I was privileged to be at the church tonight. This was the fifth in our eight part Lenten series on outreach and justice. Tonight Elise Harding Davis was our speaker and the topic was discrimination. As an African- Canadian this woman spoke from a great place of centeredness and justice. We were given much to think about as she related stories of her childhood, her heritage and her work as well as her community service and outreach. It was clear to me listening to her that we all have to seek to find ways to become more aware of black history. I personally intend to visit the Black Historical Museum of which she is so proud. There is so much of Black History that has been denied or at least suppressed. Tonight I learned about Elijah McCoy (1844-1929). He was a Black Canadian inventor of a lubrication system for steam engines. Supposedly, after failed attempts by competitors to make counterfeits of his lubricant, the phrase "real McCoy" was used to refer to his authentic product. How often have you or I used the phrase “real McCoy” without a thought of where it came from?
Outreach is so important. Tonight we learned yet again that justice is in many ways about awareness. Fear is a terrible thing. Fear drives hate. Hate brings discrimination. If we make our decisions about people based on their race, their orientation, their gender, their creed, or any other defining factor we fail in our baptismal covenant. Today we live in a world where there is so much violence and hurt based on how people are different. It is incumbent on all of us who profess the Love of Christ to put an end to fear based decision making.
1 John 4:17-18 in the Message Paraphrase sounds like this:
“God is love. When we take up permanent residence in a life of love, we live in God and God lives in us. This way, love has the run of the house, becomes at home and mature in us, so that we’re free of worry on Judgment Day—our standing in the world is identical with Christ’s. There is no room in love for fear. Well-formed love banishes fear. Since fear is crippling, a fearful life—fear of death, fear of judgment—is one not yet fully formed in love.”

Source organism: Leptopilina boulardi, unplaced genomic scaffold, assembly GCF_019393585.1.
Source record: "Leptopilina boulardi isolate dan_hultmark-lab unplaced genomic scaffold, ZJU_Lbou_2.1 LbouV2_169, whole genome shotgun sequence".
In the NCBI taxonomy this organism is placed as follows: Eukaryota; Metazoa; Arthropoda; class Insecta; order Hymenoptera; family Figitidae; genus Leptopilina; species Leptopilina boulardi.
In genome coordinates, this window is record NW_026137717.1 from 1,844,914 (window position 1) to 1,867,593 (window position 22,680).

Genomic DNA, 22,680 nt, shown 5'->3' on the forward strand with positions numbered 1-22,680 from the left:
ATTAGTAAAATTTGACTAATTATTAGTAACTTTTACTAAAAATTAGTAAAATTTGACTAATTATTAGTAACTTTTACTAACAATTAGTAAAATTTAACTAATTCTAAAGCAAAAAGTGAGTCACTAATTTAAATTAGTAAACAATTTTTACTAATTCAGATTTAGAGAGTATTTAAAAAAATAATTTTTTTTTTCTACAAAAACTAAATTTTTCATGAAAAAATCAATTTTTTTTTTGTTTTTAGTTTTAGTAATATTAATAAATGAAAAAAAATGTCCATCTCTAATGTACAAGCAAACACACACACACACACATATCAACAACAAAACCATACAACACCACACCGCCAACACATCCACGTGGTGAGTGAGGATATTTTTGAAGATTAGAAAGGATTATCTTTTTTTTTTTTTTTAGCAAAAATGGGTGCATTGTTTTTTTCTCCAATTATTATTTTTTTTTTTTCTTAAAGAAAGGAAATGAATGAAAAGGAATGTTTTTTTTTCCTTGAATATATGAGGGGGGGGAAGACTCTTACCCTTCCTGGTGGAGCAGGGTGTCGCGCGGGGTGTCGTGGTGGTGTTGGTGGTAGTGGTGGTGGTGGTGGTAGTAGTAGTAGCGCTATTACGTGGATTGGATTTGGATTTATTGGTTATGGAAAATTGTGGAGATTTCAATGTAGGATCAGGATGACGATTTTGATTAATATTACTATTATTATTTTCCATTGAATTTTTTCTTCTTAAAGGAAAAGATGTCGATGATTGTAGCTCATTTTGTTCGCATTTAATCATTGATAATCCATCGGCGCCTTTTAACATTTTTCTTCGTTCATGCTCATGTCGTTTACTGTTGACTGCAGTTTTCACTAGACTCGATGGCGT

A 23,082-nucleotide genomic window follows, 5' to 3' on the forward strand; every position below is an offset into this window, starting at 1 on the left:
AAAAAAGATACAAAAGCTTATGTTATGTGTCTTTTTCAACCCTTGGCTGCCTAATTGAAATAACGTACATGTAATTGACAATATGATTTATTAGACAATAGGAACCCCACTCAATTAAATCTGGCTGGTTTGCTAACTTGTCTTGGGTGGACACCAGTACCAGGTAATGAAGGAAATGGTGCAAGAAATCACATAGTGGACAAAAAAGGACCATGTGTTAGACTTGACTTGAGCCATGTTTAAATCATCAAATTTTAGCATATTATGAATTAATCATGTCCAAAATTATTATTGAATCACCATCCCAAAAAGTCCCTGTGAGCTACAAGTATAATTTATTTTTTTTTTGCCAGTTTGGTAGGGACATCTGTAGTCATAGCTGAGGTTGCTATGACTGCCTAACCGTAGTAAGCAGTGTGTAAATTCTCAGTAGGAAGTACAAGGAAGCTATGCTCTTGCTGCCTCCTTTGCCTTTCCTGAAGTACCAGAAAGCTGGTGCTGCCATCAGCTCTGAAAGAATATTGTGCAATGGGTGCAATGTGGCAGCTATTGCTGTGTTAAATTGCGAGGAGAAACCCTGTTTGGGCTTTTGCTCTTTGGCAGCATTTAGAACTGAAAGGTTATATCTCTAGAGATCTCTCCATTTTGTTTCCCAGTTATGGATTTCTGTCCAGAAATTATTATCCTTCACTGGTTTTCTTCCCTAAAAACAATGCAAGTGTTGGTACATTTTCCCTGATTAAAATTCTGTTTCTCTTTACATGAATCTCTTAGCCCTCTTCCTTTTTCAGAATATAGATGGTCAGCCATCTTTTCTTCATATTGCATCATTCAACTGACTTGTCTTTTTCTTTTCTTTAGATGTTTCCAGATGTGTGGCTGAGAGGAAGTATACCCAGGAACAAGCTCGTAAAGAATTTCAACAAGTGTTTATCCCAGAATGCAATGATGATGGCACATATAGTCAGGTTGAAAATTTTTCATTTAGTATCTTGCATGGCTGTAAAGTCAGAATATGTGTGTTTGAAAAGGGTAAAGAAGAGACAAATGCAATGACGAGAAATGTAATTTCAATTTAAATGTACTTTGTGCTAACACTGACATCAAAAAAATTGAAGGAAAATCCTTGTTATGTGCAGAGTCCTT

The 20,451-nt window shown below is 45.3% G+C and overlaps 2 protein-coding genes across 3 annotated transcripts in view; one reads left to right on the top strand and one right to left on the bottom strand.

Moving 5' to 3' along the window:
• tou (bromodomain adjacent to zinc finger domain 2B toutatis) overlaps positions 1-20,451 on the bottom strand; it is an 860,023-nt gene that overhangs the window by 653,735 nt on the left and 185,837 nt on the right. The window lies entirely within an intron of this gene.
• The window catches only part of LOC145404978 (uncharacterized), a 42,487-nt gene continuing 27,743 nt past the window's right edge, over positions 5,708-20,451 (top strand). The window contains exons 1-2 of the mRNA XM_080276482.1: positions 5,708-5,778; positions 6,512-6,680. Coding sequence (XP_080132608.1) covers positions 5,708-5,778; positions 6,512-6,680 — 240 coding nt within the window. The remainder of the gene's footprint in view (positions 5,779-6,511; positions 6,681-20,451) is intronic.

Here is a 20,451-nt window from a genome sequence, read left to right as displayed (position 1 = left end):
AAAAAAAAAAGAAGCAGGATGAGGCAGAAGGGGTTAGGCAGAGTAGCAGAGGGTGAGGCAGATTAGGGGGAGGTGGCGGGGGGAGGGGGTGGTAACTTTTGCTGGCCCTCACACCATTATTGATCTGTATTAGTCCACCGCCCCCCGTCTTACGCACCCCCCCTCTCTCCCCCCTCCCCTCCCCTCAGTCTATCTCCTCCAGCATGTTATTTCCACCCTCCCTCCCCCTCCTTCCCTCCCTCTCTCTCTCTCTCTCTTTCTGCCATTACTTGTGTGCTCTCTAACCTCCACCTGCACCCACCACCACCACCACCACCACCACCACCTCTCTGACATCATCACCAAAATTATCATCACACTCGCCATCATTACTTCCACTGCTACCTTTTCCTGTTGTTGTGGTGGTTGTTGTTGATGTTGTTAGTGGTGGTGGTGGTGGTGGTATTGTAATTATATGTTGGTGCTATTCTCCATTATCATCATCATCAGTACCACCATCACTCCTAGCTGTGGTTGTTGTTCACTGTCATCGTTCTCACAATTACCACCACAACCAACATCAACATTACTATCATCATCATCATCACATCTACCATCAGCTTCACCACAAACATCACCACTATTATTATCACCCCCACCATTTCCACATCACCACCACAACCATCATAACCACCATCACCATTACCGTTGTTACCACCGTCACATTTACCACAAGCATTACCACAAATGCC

I really like the idea of taking “up permanent residence in a life of love.” Prejudice, racism, and discrimination are fueled by fear. “There is no room in love for fear.” We as the people of God have no need for a life of fear. Let us banish fear, hate and prejudice. How do we do that? We begin by naming our ow fears and insecurities. We biin by longer participating in inappropriate conversations, kokes and jestures that out down those that the world has labelled different, or that we have relegated to the fringe.
One of the great gifts of being in Montreal for a few days over the weekend was taking in all of the diversity. I measure most things with food. In a few days alone I ate Lebanese, French, Asian, Hebrew, Vegetarian, Italian, Mexican, and God only knows what else ( I love to Eat). All that to say that the City is great because it is so very multicultural.
The gift for us in this life is in the diversity. The joy is in the uniqueness that is in each of us. The Love is found in the many faces of our common existence. Tonight I was so pleased to be with Elise tonight. We have a great opportunity to reach beyond ourselves to love beyond a world that allows too much hate.
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